Amsterdam’s Altin Gün have announced their third album Yol, due out February 26 on ATO Records. Yol is the full-length follow-up to the band’s 2019 LP Gece, which earned a Grammy nomination for Best World Music Album. Fronted by the vocalists Merve Dasdemir and Erdinç Ecevit, Altin Gün have won worldwide acclaim for their reimaginings of traditional Turkish folk songs through the lens of pop and psych-rock. 2020’s coronavirus quarantine forced the band to write music in a completely new way, trading demos and ideas over email. They also brought in outside collaborators for the first time, enlisting the Belgian electronic duo Asa Mototo mix the album. The resulting songs mark a new direction for the band as well, with a shift to a sleeker, synth-driven Europop sound.
Altin Gün has won worldwide acclaim from outlets including The Guardian, MOJO, The New Yorker, and NPR Music, who praised the way the music’s“different worlds meet and form a refreshing danceable sound.” The band followed a 2019 tour opening for Tame Impala with a run of sold-out headlining dates in the US and festival plays at Outside Lands, Pickathon, and Desert Daze. Their incredible KEXP session has been viewed on YouTube almost 2 million times. Altin Gün were scheduled for 2020 appearances at Coachella and Bonnaroo, both of which have been moved to 2021.
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Amsterdam’s Altin Gün have built a strong reputation for fusing past and present to make brilliantly catchy, upbeat pop music, as seen with their Grammy-nominated second album, Gece. Yol, their third album in as many years, continues that trend; while unveiling a number of sonic surprises.
It should be no surprise to learn that the band again draws from the rich and incredibly diverse traditions of Anatolian and Turkish folk music. But however familiar the story, Yol is not just a record that reframes traditional sounds for a contemporary audience. The album, which often presents a strongly international, poppy sound, also signals a very different approach in making and recording for the band. Singer Merve Dasdemir takes up the story: “We were basically stuck at home for three months making home demos, with everybody adding their parts. The transnational feeling maybe comes from that process of swapping demos over the internet, some of the music we did in the studio, but lockdown meant we had to follow a different approach.”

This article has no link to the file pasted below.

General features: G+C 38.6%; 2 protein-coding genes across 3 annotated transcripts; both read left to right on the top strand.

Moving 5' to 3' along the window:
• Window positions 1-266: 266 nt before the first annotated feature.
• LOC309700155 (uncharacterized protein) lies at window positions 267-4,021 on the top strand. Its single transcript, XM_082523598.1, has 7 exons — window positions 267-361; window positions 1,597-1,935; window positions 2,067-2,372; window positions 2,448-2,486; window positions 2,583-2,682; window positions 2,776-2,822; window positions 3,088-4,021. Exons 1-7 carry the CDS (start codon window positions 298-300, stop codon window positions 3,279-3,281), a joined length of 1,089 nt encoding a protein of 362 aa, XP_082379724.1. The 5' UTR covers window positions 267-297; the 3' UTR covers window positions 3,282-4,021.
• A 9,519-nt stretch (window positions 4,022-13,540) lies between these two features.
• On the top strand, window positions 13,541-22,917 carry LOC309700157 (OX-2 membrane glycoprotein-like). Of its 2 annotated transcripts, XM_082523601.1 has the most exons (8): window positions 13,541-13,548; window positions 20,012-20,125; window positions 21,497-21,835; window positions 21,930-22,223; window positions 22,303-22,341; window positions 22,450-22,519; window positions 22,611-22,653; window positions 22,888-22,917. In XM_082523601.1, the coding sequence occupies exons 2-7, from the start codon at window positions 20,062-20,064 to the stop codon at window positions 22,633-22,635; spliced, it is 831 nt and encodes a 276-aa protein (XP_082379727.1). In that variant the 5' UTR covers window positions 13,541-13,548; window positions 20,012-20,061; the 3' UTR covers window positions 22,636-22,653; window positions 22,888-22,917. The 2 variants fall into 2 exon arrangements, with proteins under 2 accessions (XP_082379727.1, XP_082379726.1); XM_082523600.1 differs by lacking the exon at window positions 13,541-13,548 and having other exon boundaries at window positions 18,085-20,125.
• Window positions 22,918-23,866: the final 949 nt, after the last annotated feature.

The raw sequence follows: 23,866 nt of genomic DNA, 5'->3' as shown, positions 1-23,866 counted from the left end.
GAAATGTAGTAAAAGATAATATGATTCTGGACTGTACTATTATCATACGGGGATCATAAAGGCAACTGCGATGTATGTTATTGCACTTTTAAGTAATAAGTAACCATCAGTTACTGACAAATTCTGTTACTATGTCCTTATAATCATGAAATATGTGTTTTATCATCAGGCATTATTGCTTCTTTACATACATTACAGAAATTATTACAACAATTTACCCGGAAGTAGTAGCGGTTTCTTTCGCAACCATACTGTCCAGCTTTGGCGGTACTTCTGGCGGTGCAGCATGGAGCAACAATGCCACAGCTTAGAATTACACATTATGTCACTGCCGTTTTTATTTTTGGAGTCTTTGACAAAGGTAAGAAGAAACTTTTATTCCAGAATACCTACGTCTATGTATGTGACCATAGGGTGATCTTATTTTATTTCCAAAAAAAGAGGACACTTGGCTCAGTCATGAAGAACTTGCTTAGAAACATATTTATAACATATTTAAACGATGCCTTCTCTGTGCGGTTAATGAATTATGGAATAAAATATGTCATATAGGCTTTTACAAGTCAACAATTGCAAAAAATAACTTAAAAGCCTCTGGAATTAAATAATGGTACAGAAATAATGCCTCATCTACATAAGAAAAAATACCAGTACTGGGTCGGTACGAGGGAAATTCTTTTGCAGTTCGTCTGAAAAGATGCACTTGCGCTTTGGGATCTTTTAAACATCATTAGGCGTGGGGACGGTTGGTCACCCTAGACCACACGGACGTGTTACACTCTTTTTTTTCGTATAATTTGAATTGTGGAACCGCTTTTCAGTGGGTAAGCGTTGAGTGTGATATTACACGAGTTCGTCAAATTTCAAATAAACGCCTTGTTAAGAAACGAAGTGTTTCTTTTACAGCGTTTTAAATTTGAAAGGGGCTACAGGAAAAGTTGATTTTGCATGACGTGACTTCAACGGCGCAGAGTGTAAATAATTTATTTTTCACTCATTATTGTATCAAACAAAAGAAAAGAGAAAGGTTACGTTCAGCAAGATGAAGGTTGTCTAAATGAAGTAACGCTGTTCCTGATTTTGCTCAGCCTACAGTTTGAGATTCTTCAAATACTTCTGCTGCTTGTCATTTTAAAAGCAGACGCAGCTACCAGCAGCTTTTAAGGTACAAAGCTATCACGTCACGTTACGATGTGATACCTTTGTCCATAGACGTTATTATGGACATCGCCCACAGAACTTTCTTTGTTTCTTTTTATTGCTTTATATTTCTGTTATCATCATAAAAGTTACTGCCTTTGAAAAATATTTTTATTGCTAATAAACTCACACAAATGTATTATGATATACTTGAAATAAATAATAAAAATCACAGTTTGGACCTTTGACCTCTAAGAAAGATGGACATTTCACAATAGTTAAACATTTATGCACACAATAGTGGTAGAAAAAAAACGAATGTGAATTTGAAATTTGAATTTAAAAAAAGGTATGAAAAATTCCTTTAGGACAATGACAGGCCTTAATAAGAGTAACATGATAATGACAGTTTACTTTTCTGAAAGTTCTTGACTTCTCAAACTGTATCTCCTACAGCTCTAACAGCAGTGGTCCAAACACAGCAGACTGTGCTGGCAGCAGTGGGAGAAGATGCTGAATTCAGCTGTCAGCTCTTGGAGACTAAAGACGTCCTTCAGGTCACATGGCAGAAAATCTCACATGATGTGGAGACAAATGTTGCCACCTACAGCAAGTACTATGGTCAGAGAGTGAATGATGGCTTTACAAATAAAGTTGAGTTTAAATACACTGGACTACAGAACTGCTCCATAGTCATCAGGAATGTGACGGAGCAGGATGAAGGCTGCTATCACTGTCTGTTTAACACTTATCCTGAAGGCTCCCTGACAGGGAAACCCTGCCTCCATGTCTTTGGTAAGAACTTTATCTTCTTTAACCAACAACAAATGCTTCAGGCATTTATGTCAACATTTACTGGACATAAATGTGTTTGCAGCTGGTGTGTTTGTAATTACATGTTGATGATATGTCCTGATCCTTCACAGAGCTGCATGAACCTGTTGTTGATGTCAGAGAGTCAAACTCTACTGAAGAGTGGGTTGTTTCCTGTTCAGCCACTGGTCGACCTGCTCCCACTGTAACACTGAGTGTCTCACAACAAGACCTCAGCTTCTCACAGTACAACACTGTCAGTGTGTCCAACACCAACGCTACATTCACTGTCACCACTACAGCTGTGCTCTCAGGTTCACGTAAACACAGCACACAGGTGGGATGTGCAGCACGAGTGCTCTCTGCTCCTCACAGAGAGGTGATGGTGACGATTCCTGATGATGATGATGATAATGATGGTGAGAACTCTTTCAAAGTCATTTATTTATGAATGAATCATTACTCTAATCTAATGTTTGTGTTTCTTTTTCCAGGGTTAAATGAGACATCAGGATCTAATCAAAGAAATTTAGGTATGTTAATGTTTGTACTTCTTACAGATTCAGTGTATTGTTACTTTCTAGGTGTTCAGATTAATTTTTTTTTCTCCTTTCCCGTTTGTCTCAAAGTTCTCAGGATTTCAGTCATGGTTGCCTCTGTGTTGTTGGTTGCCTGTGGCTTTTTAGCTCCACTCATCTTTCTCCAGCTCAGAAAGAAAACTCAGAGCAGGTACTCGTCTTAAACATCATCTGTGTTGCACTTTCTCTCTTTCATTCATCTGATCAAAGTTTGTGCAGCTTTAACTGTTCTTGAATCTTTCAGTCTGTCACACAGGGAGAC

Yol displays a noticeable dreaminess, maybe born from this enforced time to reflect. And select elements of late 1970s or early 1980s “Euro” synth pop also shine through. This new musical landscape was nurtured by certain instrument choices; namely the Omnichord, heard on ‘Arda Boylari’, ‘Kara Toprak’ and ‘Sevda Olmasaydi’, and the drum-machine, an instrument that is key to the gorgeous closing number, ‘Esmerim Güzelim’. Dasdemir once more: “ bass player Jasper Verhulst loved the song. He said, ‘it doesn’t sound like Altın Gün, this sounds like a Turkish kindergarten music teacher from the 1980s using an 808!’
As ever, the tracks are the result of a true group effort, with ideas on Omnichord, 808 and other elements - such as field recordings and new age-esque ideas - continually kicked about between the six band members. At a safe distance of course. The record also owes something to a new approach to recording, with the band working with Asa Moto (the Ghent-based producer-crew, Oliver Geerts and Gilles Noë) who mixed the record. Before this the band always recorded on tape with their own sound engineer.
It would be wrong to say that what made Altın Gün such a loved and successful band has been left to one side. The pressure-cooker frugs, ‘Sevda Olmasaydı’ and ‘Maçka Yolları’ are classic cuts from the band. And their signature employment of a dizzying array of ideas and approaches can be heard with the marked Brazilian feel of ‘Kara Toprak’ and ‘Yekte’. Cosmic reggae filters through the grooves of ‘Yüce Dağ Başında’, and there is a steaming version of ‘Hey Nari’ which gives the traditional composition by Ali Ekber Çiçek a kick onto the dancefloor. And whisper it, but ‘Bulunur Mu’ nods to ‘Pa’ by Doe Maar…
But with Yol, Altın Gün have maybe patented their own magical process of reimagining and sonic path-finding, one probably not heard since the late 1960s and early 1970s British folk-rock boom. Less of a reworking than a seduction, their recordings transport the listener to a world where the original songs never previously inhabited. Merve Dasdemir again: “After we worked on them, they got a whole new life of their own. Maybe we went a little bit too far.”
Altın Gün are:
Merve Dasdemir – vocals, keyboards
Erdinç Ecevit – vocals, saz, keyboards
Jasper Verhulst – bass
Ben Rider – guitar
Daniel Smienk – drums
Gino Groeneveld – percussion